(left) overlay of asset scores and nightlights; (right) regression model to illustrate the relationship between average cluster wealth and corresponding cluster nightlight luminosities

The overlay visualization implies that nightlight luminosity is a great indicator of lower poverty, as brighter areas have clusters of cool-colored dots representing higher asset wealth. To dive deeper into why the asset scores of darker areas are the way they are, as well as better the regression model, we ask: what meaningful things can we extract from satellite images?

Daytime images, which are constantly recorded, automatically updated, and available in vast numbers, prove to be a valuable resource.

Extracting basic features

To test whether daytime imagery can predict cluster wealth, we first extract basic features. Images are encoded so that every pixel is composed of three numerical values between 0 and 255, corresponding to levels of red, green, and blue. From each of these three color layers, we extract five basic features: the max, min, mean, median, and standard deviation of the pixel values.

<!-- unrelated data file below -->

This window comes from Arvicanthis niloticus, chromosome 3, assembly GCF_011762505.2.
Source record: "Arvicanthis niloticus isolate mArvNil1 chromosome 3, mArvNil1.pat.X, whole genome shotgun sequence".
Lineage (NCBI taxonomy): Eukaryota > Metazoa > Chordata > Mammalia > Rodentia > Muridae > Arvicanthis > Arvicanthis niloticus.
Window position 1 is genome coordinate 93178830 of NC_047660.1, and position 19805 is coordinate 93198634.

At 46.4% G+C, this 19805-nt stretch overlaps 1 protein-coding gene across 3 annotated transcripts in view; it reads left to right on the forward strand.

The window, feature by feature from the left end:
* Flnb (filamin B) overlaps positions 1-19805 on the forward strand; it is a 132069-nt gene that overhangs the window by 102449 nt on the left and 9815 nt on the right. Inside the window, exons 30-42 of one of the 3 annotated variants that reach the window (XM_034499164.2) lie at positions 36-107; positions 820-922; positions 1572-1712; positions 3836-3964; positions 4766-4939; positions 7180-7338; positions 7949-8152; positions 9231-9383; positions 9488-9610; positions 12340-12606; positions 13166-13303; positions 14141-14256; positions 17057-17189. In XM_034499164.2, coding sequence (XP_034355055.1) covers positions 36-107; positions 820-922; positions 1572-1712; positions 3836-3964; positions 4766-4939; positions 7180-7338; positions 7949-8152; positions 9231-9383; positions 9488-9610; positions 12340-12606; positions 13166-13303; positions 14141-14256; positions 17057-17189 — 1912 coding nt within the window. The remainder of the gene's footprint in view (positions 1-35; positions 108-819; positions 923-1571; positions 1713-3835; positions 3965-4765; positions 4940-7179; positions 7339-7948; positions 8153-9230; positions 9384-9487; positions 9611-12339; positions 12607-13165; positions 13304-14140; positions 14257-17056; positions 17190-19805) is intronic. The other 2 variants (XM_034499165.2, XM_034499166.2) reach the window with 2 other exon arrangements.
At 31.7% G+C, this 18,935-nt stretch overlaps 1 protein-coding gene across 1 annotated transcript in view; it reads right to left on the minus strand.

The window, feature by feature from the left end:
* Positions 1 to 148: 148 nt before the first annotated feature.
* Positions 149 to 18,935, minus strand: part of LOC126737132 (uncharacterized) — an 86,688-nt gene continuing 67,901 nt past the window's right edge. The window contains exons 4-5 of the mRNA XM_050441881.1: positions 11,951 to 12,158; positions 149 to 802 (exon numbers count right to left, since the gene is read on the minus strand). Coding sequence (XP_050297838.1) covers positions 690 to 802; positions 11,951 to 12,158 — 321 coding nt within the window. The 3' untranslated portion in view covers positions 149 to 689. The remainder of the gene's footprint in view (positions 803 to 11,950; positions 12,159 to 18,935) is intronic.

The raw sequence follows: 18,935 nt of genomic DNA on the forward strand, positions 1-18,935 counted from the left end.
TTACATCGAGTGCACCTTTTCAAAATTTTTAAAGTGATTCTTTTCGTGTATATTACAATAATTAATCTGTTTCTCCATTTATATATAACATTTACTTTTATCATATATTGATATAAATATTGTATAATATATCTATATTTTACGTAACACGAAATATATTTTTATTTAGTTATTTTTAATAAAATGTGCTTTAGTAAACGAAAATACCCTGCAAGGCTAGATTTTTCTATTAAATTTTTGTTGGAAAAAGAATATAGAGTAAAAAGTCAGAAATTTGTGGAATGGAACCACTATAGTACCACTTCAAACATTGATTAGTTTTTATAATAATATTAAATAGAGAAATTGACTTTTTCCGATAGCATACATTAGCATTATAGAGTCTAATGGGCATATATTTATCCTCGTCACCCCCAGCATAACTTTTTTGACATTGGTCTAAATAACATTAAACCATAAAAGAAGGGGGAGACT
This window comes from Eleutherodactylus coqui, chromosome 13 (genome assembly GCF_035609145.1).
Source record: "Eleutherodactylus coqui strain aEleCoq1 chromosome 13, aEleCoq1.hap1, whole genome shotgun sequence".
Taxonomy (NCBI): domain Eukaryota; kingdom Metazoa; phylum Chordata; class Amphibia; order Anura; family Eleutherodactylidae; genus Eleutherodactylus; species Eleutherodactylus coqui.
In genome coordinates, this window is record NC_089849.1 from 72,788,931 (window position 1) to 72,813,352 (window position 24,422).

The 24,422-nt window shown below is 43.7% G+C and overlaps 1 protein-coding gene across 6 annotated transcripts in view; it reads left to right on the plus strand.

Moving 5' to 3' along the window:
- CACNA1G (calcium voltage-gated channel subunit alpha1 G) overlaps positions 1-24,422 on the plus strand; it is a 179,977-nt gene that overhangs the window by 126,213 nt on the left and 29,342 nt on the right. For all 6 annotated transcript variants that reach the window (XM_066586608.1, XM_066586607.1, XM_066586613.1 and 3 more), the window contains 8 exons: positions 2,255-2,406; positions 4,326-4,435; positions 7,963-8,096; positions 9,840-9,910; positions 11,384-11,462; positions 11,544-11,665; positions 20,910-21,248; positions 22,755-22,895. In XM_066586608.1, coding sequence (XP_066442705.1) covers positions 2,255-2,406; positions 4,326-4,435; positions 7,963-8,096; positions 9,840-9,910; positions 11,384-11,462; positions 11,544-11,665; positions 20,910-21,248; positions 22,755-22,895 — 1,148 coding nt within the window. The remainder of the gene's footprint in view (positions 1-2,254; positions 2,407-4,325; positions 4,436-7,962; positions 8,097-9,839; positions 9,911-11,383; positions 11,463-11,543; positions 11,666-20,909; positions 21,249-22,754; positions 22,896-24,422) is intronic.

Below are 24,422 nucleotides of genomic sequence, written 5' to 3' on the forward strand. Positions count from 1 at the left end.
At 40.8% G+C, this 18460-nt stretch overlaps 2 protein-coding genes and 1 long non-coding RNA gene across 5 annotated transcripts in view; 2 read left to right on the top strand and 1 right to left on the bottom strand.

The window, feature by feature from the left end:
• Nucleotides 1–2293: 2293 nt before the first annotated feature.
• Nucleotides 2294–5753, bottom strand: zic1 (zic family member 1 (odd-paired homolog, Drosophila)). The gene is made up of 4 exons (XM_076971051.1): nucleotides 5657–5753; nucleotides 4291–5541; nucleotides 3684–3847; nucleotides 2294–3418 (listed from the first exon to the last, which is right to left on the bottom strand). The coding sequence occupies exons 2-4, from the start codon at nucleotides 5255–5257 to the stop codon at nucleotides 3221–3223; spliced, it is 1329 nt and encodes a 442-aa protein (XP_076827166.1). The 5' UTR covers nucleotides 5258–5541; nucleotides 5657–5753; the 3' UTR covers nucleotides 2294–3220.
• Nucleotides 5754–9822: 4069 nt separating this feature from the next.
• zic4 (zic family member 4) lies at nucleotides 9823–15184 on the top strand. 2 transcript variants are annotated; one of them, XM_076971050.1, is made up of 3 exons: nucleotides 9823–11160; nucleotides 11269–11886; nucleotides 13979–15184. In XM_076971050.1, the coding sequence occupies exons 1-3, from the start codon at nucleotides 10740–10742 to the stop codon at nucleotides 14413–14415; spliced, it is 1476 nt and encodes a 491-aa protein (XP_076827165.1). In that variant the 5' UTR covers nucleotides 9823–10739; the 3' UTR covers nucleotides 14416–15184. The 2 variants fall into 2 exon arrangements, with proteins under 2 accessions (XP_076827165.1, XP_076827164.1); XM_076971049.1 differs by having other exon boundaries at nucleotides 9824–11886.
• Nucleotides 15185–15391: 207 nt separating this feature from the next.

Daytime images are then merged with the DHS data, and a model of wealth as a function of these basic daytime features is fitted. The linear regression model to predict average cluster wealth yields an R² value (correlation coefficient) of 0.558.

Basic image features — asset wealth predictions when the model is trained on basic daytime imagery features, yielding an R² value of 0.558

Incorporating a pre-trained neural network

Next, we extract features with deep learning. A CNN (8 layers, VGG-F) pre-trained on ImageNet, a large annotated database designed for object recognition research is first obtained.

Original VGG-F architecture, in which there is an input that is analyzed through convolutional and pooling layers. The model extracts 4096 features from the image.